The trees weren't so lucky. Several of the willows next to the property were weak, taking on a precarious angle and threatening to fall on our caravan or the overhead electricity wires.

Reacting fast to our call, the tree surgeons were dispatched to deal with the situation and the branches were cut down, much to our relief, so problem averted.

Pillar and Footings of Original Wall

Hiding behind the elm! (the pink spot denotes marked for felling)

Hiding behind the elm! (the pink spot denotes marked for felling)

That, dear readers, is not the end of the story.

The foreman of the impressively capable tree surgeons asked us who the land by the front wall belonged to. We told him, “The Council.”

“Well, you’d better get on to them too, as the elm tree by that old pillar is dead and could come down at any minute and damage your wall and caravan.”

Scroll to Continue

We duly notified the Council, who promptly requested photos, then sent a charming man round to assess the situation and verify whether or not it was council land. He did and it was. His final question referred to the old pillar,

“Why is that there?”

“We don’t know. We’ve often wondered but haven’t been able to find out.”

Whereupon he got out his phone, looked up the plans for said piece of land and said,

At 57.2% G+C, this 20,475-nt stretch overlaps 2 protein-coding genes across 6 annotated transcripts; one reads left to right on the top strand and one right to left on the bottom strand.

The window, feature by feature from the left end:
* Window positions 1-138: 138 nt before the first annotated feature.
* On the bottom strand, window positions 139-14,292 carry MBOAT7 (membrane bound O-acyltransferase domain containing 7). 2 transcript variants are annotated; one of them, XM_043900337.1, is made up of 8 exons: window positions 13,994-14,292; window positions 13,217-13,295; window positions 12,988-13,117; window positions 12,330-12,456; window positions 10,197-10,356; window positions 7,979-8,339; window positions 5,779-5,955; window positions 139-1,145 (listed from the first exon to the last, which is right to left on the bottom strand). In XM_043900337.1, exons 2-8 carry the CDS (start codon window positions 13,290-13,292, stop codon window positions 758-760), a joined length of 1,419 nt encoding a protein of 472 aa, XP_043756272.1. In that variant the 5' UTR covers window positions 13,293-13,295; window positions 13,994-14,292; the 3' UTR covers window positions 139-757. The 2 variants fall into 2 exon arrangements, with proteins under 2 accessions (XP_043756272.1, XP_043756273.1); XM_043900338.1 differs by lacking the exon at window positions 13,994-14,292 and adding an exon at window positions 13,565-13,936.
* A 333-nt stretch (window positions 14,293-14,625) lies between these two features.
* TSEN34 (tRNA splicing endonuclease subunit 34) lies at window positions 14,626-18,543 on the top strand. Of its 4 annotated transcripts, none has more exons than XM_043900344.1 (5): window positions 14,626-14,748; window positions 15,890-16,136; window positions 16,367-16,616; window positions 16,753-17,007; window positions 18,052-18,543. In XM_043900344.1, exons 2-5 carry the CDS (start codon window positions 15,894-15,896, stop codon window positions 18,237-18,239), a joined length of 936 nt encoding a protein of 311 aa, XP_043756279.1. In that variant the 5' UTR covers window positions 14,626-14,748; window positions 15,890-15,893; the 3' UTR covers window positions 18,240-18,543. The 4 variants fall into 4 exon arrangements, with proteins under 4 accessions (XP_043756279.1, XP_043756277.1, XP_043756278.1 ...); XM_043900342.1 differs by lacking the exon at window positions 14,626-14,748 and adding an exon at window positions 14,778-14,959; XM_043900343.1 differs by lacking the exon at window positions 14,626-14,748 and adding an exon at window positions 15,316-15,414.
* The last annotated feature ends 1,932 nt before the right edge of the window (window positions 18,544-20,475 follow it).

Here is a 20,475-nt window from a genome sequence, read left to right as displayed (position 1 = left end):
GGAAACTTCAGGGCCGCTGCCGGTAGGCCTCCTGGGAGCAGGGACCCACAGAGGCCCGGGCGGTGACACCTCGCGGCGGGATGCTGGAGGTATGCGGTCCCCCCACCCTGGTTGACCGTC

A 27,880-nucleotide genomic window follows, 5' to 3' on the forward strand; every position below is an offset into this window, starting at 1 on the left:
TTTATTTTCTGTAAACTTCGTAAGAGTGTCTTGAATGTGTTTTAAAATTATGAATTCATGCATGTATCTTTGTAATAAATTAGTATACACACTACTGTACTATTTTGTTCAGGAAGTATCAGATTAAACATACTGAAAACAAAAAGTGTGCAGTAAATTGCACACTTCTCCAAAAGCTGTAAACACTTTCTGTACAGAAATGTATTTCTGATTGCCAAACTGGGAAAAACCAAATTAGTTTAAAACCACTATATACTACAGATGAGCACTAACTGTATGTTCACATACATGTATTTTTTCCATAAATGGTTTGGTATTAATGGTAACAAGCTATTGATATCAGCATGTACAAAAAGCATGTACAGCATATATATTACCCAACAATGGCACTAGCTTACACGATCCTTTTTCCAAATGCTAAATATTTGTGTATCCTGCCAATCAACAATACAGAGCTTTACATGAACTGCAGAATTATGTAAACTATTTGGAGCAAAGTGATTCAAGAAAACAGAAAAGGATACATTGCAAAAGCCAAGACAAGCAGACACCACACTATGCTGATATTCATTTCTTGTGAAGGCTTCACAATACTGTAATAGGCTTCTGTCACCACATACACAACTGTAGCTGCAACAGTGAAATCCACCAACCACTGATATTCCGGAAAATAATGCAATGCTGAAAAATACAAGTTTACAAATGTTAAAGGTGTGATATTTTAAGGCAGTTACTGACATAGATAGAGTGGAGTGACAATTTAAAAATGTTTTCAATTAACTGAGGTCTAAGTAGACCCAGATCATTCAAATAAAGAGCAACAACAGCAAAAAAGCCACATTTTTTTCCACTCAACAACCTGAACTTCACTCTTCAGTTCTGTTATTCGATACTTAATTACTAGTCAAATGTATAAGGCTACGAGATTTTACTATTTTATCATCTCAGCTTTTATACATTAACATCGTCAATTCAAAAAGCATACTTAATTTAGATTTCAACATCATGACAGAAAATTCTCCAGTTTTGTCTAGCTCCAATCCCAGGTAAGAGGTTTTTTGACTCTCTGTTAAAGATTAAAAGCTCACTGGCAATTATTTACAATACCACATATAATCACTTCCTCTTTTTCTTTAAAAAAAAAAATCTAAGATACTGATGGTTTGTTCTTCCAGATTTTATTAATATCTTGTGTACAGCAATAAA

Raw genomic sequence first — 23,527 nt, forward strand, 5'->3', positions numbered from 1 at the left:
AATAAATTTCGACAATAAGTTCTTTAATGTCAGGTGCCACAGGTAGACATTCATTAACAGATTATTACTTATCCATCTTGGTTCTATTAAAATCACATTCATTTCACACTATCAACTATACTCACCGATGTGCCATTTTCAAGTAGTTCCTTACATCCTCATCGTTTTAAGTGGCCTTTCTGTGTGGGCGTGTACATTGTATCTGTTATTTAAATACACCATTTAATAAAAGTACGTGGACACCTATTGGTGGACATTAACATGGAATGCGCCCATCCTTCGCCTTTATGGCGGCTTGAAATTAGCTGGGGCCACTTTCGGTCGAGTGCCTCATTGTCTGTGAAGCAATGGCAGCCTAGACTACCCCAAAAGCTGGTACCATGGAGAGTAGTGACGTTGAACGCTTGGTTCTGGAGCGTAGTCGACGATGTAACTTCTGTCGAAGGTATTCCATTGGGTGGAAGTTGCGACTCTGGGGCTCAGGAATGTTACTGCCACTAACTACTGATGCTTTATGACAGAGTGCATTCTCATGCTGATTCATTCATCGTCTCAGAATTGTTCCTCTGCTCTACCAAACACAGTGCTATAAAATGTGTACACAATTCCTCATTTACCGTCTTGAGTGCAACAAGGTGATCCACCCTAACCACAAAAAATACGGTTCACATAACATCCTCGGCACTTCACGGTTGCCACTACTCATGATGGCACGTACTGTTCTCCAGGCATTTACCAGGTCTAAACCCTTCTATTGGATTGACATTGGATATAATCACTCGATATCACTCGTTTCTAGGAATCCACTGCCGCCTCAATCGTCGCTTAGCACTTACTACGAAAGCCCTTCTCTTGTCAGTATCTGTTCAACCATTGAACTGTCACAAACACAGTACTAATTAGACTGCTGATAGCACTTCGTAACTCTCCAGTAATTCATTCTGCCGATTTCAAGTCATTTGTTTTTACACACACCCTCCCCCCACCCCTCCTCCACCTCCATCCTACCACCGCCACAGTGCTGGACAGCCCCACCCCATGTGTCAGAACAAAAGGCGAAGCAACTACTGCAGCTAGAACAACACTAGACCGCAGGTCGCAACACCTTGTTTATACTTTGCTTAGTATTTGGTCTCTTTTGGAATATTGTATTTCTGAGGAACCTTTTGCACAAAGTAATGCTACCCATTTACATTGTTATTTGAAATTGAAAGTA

“Well, that’s your boundary. When this tree is taken down, put up a fence as soon as possible to reclaim your land and reinstate your wall on that original line. Just don’t touch the curbstone.”

The tree was felled, we gained lots of logs for our wood-burner, and the boundary was reclaimed, an extra 4 feet, 30 feet long! The new wall is a work-in-progress, all lining up with the original pillar, literally the corner stone.

Mystery wall renewed!

New wall in foreground, next to original pillar (right)

New wall in foreground, next to original pillar (right)

What happened?

Still the story continues.

The only resident in our street to have lived here since the properties were built (probably our oldest resident) often takes a stroll up to the end and back, passes the time of day if we’re outside, tells us a few stories and goes back home. The other week, he was accompanied by his daughter. They were able to add the missing piece of the jigsaw to this tale. The daughter told us the story of the dust cart; she saw it happen when she was little and her father confirmed it.

Finally the mystery was solved!

Reinstatement, with Helper

Just here, ok?

Just here, ok?

I'm the builder's mate

I'm the builder's mate

Rebuilding commences

So now the original front line of the property is being reinstated, with help from my youngest grandson, and I have a slightly larger front garden. In fact, due to the angle of it, the extra makes a significant difference, I’m pleased to say. I’m also pleased that the refuse collection lorries are now too big to turn round here; they back in or out, all the way down the road, so our wall is in no longer threatened.